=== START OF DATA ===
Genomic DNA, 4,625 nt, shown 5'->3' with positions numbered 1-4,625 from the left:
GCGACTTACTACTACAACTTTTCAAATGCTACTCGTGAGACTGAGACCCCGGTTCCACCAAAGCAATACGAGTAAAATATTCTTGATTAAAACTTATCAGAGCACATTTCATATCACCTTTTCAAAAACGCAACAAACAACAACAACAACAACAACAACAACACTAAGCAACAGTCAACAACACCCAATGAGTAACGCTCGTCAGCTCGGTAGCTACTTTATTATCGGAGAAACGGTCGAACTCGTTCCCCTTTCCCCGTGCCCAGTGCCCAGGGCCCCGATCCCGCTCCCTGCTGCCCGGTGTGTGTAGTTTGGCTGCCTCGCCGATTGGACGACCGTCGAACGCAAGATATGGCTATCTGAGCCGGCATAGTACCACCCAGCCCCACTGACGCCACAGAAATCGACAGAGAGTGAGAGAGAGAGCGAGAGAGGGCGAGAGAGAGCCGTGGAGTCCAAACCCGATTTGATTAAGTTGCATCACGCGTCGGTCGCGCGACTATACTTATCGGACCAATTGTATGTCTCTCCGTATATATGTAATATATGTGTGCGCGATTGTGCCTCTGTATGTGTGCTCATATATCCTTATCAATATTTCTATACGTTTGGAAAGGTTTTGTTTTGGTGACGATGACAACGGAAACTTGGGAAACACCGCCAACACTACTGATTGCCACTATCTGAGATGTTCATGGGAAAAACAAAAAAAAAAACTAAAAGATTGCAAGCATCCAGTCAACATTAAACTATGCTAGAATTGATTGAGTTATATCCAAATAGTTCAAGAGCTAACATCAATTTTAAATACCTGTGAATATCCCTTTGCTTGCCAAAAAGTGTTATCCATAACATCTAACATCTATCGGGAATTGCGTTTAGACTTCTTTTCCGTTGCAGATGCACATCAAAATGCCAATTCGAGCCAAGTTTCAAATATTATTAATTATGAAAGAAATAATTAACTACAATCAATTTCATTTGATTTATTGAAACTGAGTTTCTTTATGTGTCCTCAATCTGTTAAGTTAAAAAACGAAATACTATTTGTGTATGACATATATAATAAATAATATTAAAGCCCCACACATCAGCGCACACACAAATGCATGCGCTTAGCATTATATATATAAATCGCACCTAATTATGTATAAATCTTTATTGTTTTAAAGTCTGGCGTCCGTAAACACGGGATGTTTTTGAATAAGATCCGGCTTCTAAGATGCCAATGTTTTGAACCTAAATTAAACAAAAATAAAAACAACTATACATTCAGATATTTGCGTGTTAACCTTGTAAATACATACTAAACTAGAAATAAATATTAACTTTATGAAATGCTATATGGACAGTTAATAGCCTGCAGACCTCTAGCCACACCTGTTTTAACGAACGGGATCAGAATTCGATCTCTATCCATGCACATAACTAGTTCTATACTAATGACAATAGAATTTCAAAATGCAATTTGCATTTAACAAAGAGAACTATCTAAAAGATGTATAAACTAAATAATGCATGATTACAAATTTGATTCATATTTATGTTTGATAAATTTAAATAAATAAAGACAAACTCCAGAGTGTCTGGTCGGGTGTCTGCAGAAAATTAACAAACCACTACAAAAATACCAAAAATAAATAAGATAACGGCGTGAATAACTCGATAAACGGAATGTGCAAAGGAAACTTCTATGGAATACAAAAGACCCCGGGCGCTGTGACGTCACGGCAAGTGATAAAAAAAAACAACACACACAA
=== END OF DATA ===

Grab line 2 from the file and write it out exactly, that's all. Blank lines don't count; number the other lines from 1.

GCGACTTACTACTACAACTTTTCAAATGCTACTCGTGAGACTGAGACCCCGGTTCCACCAAAGCAATACGAGTAAAATATTCTTGATTAAAACTTATCAGAGCACATTTCATATCACCTTTTCAAAAACGCAACAAACAACAACAACAACAACAACAACAACACTAAGCAACAGTCAACAACACCCAATGAGTAACGCTCGTCAGCTCGGTAGCTACTTTATTATCGGAGAAACGGTCGAACTCGTTCCCCTTTCCCCGTGCCCAGTGCCCAGGGCCCCGATCCCGCTCCCTGCTGCCCGGTGTGTGTAGTTTGGCTGCCTCGCCGATTGGACGACCGTCGAACGCAAGATATGGCTATCTGAGCCGGCATAGTACCACCCAGCCCCACTGACGCCACAGAAATCGACAGAGAGTGAGAGAGAGAGCGAGAGAGGGCGAGAGAGAGCCGTGGAGTCCAAACCCGATTTGATTAAGTTGCATCACGCGTCGGTCGCGCGACTATACTTATCGGACCAATTGTATGTCTCTCCGTATATATGTAATATATGTGTGCGCGATTGTGCCTCTGTATGTGTGCTCATATATCCTTATCAATATTTCTATACGTTTGGAAAGGTTTTGTTTTGGTGACGATGACAACGGAAACTTGGGAAACACCGCCAACACTACTGATTGCCACTATCTGAGATGTTCATGGGAAAAACAAAAAAAAAAACTAAAAGATTGCAAGCATCCAGTCAACATTAAACTATGCTAGAATTGATTGAGTTATATCCAAATAGTTCAAGAGCTAACATCAATTTTAAATACCTGTGAATATCCCTTTGCTTGCCAAAAAGTGTTATCCATAACATCTAACATCTATCGGGAATTGCGTTTAGACTTCTTTTCCGTTGCAGATGCACATCAAAATGCCAATTCGAGCCAAGTTTCAAATATTATTAATTATGAAAGAAATAATTAACTACAATCAATTTCATTTGATTTATTGAAACTGAGTTTCTTTATGTGTCCTCAATCTGTTAAGTTAAAAAACGAAATACTATTTGTGTATGACATATATAATAAATAATATTAAAGCCCCACACATCAGCGCACACACAAATGCATGCGCTTAGCATTATATATATAAATCGCACCTAATTATGTATAAATCTTTATTGTTTTAAAGTCTGGCGTCCGTAAACACGGGATGTTTTTGAATAAGATCCGGCTTCTAAGATGCCAATGTTTTGAACCTAAATTAAACAAAAATAAAAACAACTATACATTCAGATATTTGCGTGTTAACCTTGTAAATACATACTAAACTAGAAATAAATATTAACTTTATGAAATGCTATATGGACAGTTAATAGCCTGCAGACCTCTAGCCACACCTGTTTTAACGAACGGGATCAGAATTCGATCTCTATCCATGCACATAACTAGTTCTATACTAATGACAATAGAATTTCAAAATGCAATTTGCATTTAACAAAGAGAACTATCTAAAAGATGTATAAACTAAATAATGCATGATTACAAATTTGATTCATATTTATGTTTGATAAATTTAAATAAATAAAGACAAACTCCAGAGTGTCTGGTCGGGTGTCTGCAGAAAATTAACAAACCACTACAAAAATACCAAAAATAAATAAGATAACGGCGTGAATAACTCGATAAACGGAATGTGCAAAGGAAACTTCTATGGAATACAAAAGACCCCGGGCGCTGTGACGTCACGGCAAGTGATAAAAAAAAACAACACACACAA